You can see an image of how it looked originally here, and some photos of the abandoned interior here. Resting among the pine trees on the edge of Banchory, the sanatorium was built in 1899-1900, and modelled on the pioneering sanatorium built in Nordrach in Germany. It was originally known as Nordrach-on-Dee, and was intended to provide fresh air, treatment and research in the battle against the scourge of tuberculosis. As treatments changed and the disease became less common, the sanatorium was no longer needed. Since then the building has had a spell as a luxury hotel, and then was used once more as a sanatorium during the Second World War, before becoming a convalescent hospital. It finally closed in 1998. This stunning building is Grade A listed so can’t be demolished, but instead is crumbling slowly into total decay. Apparently it featured unsuccessfully in the 2003 TV series Restoration, but it’s a tragic loss of an unusual and fascinating building.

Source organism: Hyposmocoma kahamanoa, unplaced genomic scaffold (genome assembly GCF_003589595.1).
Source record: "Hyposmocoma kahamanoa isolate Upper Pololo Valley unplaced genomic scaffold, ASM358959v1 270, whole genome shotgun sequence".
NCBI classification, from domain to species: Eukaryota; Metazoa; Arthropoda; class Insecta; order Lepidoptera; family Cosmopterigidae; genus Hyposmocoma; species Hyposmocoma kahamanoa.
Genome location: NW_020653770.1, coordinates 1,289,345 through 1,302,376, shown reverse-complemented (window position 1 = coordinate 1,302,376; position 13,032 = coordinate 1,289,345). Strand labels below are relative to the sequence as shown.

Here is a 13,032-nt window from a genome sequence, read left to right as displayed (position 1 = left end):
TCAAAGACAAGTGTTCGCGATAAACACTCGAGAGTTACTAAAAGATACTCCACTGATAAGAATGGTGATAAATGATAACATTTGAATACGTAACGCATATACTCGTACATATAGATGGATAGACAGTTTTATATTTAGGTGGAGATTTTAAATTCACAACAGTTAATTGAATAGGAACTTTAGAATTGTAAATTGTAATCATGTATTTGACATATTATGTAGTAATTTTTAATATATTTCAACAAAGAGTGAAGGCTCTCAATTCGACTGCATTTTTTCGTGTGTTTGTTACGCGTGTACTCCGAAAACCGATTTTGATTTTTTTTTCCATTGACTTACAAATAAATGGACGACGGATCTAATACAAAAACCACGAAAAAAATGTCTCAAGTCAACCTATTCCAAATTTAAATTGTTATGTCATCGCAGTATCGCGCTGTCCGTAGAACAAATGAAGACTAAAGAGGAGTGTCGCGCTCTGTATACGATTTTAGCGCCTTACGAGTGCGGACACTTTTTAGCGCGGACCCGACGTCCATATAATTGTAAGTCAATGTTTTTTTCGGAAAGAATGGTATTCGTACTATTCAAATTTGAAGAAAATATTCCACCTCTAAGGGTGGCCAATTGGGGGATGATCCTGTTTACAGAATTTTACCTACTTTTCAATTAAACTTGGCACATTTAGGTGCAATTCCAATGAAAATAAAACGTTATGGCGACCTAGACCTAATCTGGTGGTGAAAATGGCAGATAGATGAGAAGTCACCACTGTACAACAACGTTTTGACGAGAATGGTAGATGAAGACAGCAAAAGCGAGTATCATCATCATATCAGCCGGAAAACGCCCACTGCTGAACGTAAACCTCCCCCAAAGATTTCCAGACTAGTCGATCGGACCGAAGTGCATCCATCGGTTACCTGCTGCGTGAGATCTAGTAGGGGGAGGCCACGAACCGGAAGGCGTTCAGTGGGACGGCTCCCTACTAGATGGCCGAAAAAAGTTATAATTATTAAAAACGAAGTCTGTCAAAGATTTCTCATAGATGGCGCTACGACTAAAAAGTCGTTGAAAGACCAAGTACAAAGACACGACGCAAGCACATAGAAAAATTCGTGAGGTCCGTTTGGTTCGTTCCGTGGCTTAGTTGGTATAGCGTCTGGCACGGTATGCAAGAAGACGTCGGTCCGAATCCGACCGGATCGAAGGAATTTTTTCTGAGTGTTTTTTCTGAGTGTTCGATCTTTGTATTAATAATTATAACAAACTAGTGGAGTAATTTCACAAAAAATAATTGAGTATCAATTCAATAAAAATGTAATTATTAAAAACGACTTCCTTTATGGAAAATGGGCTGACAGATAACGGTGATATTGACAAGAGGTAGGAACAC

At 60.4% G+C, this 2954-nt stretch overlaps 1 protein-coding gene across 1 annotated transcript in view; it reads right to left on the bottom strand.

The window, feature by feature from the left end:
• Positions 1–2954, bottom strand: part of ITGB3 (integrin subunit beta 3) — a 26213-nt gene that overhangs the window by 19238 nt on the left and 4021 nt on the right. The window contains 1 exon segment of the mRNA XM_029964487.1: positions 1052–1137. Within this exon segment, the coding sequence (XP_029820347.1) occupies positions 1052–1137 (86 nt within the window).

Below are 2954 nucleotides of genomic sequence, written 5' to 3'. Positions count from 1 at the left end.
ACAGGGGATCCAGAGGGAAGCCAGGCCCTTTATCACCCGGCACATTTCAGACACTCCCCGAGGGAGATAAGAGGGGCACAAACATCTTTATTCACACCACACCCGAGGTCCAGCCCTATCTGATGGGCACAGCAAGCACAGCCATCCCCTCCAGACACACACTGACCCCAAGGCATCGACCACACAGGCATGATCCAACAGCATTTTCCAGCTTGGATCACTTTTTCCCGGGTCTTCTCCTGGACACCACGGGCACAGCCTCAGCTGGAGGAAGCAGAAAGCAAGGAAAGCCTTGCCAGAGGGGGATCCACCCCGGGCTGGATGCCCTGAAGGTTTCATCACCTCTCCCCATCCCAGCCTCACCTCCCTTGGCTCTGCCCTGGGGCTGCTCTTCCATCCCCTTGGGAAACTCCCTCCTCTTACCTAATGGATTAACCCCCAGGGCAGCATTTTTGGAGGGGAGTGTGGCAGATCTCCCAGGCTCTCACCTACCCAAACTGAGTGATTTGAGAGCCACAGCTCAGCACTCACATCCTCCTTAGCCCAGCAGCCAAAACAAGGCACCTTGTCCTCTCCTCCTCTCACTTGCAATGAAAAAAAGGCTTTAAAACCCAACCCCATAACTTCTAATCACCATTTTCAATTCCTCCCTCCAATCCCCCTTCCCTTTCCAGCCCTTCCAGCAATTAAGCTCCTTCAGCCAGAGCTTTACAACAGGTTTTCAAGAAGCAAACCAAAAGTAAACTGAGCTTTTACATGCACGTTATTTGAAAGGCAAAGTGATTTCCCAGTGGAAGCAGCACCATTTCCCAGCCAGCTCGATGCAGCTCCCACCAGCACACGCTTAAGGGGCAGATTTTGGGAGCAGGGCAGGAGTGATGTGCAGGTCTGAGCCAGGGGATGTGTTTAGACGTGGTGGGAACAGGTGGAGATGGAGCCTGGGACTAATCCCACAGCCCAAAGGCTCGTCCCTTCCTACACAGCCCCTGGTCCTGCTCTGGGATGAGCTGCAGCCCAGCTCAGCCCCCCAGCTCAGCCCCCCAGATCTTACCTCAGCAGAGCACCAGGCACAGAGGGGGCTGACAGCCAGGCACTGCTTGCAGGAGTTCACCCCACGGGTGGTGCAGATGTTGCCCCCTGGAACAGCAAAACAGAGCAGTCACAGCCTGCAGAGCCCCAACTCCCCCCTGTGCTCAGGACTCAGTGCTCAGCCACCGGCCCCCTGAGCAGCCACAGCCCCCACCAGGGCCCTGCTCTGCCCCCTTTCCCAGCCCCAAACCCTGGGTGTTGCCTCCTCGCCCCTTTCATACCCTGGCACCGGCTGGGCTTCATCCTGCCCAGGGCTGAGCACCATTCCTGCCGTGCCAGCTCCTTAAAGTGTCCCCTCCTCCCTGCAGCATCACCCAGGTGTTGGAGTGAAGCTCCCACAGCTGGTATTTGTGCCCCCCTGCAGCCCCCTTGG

© All content copyright Flora Johnston. You may reblog or share with acknowledgement, but please do not use in any other context without permission.

Without Machine Gun To Cambrai

I just came across this review online:

The great war bookshop

Book Review: A Fool In France, by Christina Keith. Part One: The Daintiest of Tan Suede Shoes.

A publisher told me once: books come in two categories; those for men and those for women. Men buy books about Adolf Hitler, Winston Churchill and war; women buy novels. Apart from books about cookery and cats, that’s the English market. Writers of men’s books saw the 2014 centenary of the Great War approaching well in time but, so far, few of their books have captured the public imagination, perhaps because too many of them hit the market in one go and too many of them look the same. Most publishers are not mavericks in the herd. Instead of giving us interesting new stories they prefer re-garnishing the old ones. When the legend becomes fact, print the legend every time. Lions led by donkeys; mud, blood and self-sacrifice; in Flanders fields the poppies…